But the formative assessment process isn’t just for teachers…it is for coaches and athletes, chefs and sous chefs, managers and manages – wherever there is learning, the formative assessment process is present.  In the midst of my daughter’s exuberant description of practice I witnessed another benefit of the formative assessment process: as Ainslee’s knowledge/skill level deepens, so too does her relationship with her coach.

The formative assessment process creates learning and builds relationships, too.

The formative assessment process changes the power dynamic in a classroom, elevating the student to the role of partner in pursuit of learning.  The teacher is still in charge, but she and the students work together far more effectively.  Students leave their self-protective veneer at the door and opt for openness, sharing their needs and shortcomings, and like in the case of my daughter, they are willing to offer up subpar performances in pursuit of feedback and guidance and growth.

In a more traditional model of learning, the student is expected to show what she knows by submitting her best effort for the teacher to judge and offer points/grades.  Talk about a creativity killer.  There is no incentive to take educational risks, exercise creative thinking, or try something new – the risk of failure and the academic consequences are too great.  Learning becomes a lackluster uninspired exercise of regurgitation – go through the paces, produced exactly what is asked for, get judged by the all-knowing teacher and receive your points/grades/reward.  A true super/subordinate relationship.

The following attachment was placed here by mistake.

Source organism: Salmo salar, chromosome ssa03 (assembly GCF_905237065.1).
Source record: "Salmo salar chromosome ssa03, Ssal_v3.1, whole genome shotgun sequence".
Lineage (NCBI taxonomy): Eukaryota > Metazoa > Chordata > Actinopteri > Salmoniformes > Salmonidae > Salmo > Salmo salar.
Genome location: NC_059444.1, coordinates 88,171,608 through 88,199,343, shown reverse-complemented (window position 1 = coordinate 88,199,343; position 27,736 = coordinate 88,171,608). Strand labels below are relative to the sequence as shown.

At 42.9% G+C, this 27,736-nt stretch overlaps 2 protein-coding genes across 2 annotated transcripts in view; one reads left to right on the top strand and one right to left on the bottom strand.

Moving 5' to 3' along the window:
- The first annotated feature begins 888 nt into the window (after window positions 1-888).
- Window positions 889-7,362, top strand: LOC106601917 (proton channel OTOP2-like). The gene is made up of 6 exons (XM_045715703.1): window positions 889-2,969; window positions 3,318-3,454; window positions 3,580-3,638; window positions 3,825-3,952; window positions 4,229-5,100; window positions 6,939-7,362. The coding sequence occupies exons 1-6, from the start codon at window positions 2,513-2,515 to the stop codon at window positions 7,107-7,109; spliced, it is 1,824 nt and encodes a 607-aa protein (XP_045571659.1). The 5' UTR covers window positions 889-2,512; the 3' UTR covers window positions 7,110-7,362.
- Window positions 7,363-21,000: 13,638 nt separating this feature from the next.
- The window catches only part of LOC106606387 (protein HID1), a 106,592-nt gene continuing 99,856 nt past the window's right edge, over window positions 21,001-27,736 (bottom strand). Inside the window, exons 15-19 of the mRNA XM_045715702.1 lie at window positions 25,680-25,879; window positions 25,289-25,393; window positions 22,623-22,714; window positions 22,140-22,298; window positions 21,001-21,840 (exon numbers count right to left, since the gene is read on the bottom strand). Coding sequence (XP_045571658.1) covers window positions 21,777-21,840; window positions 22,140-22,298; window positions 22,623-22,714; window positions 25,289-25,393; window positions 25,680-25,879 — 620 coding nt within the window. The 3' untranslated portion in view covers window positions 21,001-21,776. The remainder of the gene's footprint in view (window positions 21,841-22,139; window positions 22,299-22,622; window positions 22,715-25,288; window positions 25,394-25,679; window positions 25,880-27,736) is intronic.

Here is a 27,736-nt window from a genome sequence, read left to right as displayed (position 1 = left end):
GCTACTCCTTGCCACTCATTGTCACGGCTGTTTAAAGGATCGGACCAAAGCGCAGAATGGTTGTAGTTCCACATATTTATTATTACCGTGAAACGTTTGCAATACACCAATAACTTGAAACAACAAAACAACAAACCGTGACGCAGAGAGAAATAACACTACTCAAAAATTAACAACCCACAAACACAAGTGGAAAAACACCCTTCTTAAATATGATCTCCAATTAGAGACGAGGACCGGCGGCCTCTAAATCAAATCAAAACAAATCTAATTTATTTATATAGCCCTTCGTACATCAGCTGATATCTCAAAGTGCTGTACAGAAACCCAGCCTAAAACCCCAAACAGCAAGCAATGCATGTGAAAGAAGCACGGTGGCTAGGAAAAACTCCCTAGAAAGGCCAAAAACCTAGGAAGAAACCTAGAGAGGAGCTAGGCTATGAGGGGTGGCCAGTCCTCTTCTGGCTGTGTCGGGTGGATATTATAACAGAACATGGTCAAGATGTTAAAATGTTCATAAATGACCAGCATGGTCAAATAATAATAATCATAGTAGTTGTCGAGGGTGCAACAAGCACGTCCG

Now, with the partnership fostered by the formative assessment process, a new relationship is created.  Judgment is still applied, but now it is by the learner, her peers, and the teacher.  The team works through the learning experience using it to generate feedback, not points.  A performance of any kind, even a “bad” one, is instructive, useful – not an academic death sentence.  As this cycle of Attempt-Feedback-Enhanced corrective action is repeatedly applied and as success is experienced, the partnership that created the better results is appreciated and trusted to a much greater degree.  A student’s learning needs are met, a teacher’s desire for learning is met, and the warmth of working together builds a stronger, more productive relationship.  Learning, and those with whom it happens, are valued more and more.

My daughter and her team were willing to open themselves up to feedback by performing as best they could, knowing it was “wrong” and almost guaranteed to be sloppy.  They were okay performing poorly in front of their coach because in this “fail” was the mutual desire to get better and the process and space to make it happen.  As success comes, so too does her affection and respect for her coach.  And Dad gets to hear about it all the way home.

We know the formative assessment process effectively elevates students from passive to active agents in the creation of their own learning.  But it is so fulfilling to witness first hand a change of heart in a classroom, to see high levels of learning for all students and to see them liking others more and more along the way.